Senator Flanagan Dedicates "pearl Harbor Memorial Bridge"

 

Centereach-- Veterans, children and elected officials gathered today on the 64th anniversary of the Pearl Harbor attack, as State Senator John Flanagan (R- East Northport) and Assemblyman Steven Englebright (D- Setauket) formally dedicated the "Pearl Harbor Memorial Bridge". Located on Nicoll’s Road at Middle Country Road in Centereach, the bridge is one of only two structures in New York State to receive a Pearl Harbor designation in State statute.

"Despite the passage of 64 years, the wounds from Pearl Harbor are still heavy in our hearts", said Senator Flanagan. "I am honored and humbled to be in the company of so many veterans, and to have the privilege of renaming this bridge in memory of those who died in the Pearl Harbor attacks. It is with deepest gratitude for their service that we honor all our veterans today, and dedicate this structure as a reminder of their loyalty and patriotism."

Assemblyman Steven Englebright said, "The sneak attack on Pearl Harbor taught us that our nation must never again be so trusting as to be caught unprepared at any of our military installations. For those who died at Pearl Harbor and those who served in the war that followed, we gather today to rededicate ourselves to the promise that their efforts and sacrifices will never be forgotten."

The dedication ceremony was held at the Jericho Elementary School, which sits on the northeast corner of the bridge interchange. From the rear of the school property, the bridge can be seen rising above the treetops. The school’s one hundred fifth graders joined veterans from Pearl Harbor, World War II, Korea and Vietnam to officially rename the bridge and to pay tribute to the more than 2,400 Americans who lost their lives in the attacks. Students read recollections of Pearl Harbor survivors, and helped lay a wreath adorned with red carnations in memory of those who died, followed by a moment of silence and the playing of "Taps".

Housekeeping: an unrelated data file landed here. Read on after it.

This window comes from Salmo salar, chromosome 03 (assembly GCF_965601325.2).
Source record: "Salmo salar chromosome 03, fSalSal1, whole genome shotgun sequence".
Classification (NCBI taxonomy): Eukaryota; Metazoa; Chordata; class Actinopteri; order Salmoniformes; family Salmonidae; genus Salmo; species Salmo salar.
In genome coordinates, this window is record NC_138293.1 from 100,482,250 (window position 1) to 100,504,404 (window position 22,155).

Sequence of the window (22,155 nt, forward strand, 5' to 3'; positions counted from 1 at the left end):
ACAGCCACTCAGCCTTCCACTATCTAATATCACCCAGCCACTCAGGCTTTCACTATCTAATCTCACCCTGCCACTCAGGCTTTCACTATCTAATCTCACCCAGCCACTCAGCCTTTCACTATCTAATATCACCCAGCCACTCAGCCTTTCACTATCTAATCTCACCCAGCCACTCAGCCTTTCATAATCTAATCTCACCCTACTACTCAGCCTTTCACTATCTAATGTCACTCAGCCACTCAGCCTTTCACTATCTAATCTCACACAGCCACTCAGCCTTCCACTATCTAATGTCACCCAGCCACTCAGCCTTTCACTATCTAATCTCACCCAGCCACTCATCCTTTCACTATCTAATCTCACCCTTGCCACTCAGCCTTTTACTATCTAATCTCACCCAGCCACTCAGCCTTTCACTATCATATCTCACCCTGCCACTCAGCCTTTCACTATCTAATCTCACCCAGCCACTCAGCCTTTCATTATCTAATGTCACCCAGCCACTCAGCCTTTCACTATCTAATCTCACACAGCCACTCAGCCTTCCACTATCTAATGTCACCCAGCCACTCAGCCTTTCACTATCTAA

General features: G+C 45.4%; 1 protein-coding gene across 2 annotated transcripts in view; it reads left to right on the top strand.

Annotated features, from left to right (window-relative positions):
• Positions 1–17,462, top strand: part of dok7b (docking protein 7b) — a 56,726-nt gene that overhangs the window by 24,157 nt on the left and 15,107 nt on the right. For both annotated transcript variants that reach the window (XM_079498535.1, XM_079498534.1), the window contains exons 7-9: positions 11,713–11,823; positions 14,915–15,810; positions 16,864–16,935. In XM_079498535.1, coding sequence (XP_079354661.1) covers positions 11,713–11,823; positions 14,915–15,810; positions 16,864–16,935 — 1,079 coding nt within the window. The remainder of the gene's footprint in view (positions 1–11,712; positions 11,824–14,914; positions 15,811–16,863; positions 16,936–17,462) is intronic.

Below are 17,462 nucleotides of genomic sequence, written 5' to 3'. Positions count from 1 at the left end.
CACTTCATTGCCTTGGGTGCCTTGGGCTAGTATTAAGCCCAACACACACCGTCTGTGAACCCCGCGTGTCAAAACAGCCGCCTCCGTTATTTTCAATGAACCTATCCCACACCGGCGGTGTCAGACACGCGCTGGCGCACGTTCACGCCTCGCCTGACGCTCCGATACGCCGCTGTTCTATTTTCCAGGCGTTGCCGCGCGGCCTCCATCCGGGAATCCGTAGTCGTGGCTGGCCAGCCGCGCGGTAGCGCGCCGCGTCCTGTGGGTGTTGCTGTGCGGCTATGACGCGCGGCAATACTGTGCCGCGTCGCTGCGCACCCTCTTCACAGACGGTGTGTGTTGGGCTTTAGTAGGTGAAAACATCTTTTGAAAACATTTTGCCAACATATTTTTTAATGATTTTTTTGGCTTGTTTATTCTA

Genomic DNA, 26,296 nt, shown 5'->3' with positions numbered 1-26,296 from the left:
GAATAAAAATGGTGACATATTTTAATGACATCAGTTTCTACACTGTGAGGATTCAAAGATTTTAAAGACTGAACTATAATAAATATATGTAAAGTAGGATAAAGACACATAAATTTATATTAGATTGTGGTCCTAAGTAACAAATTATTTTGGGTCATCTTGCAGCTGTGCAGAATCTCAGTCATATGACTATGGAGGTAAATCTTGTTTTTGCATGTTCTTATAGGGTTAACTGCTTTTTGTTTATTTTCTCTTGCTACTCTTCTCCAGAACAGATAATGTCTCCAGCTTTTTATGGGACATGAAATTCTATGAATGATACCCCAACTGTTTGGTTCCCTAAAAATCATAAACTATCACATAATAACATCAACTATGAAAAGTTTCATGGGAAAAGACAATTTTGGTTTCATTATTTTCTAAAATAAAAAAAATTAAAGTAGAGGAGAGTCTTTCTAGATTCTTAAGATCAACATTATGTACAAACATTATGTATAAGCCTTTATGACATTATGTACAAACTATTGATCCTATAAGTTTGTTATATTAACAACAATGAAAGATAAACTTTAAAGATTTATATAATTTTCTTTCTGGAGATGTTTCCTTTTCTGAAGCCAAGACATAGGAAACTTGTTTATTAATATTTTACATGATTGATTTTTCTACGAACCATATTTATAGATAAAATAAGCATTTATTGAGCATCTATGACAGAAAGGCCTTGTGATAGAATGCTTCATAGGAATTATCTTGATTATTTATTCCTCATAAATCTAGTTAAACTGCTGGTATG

Senator Flanagan and Assemblyman Englebright then invited Pearl Harbor survivor Howard Love and his great granddaughter Cassandra Freno to officially unveil the bridge sign.

The bridge at Nicoll’s Road and Middle Country Road is an architecturally unique structure known as a single point urban interchange or SPUI. A SPUI allows for an interchange between two roads with a single traffic light in the middle, thereby allowing concurrent left turns. This interchange is one of the most heavily trafficked in Suffolk County, experiencing an average volume of 116,000 vehicles a day. It was the bridge’s uniqueness that convinced Frank Belsito, Post Commander of the American Legion Pearl Harbor Memorial Post No. 1941 that it would make an ideal structure to be renamed in honor of those who died in the Pearl Harbor attacks. Looking to memorialize the designation through state law, Mr. Belsito pursued legislation first through Assemblyman Thomas Barraga (R- West Islip ) several years ago, and then in 2003 through Senator Flanagan and Assemblyman Englebright. After passing both houses of the New York State Legislature, the legislation was signed into law, and the bridge was formally renamed at today’s ceremony.

The NYS Department of Transportation recently installed two 3’ X 5’ green and white "Pearl Harbor Memorial Bridge" signs on theMiddle Country Road sidewalks approachingthe bridge, and unveiled them while the ceremony was taking place. The signs can be seen by passing motorists traveling both east and west on Middle Country Road.

"The reconstructed Nicoll’s Road/ Middle Country Road interchange provides a vital link in Long Island’s transportation infrastructure", said Senator Flanagan. "But more importantly, this newly renamed bridge serves as a symbolic link between past and future generations of Long Islanders. The Pearl Harbor Memorial Bridge pays tribute to our fallen heroes and reminds us of the many sacrifices our service men and women have made and continue to make to protect our freedom."

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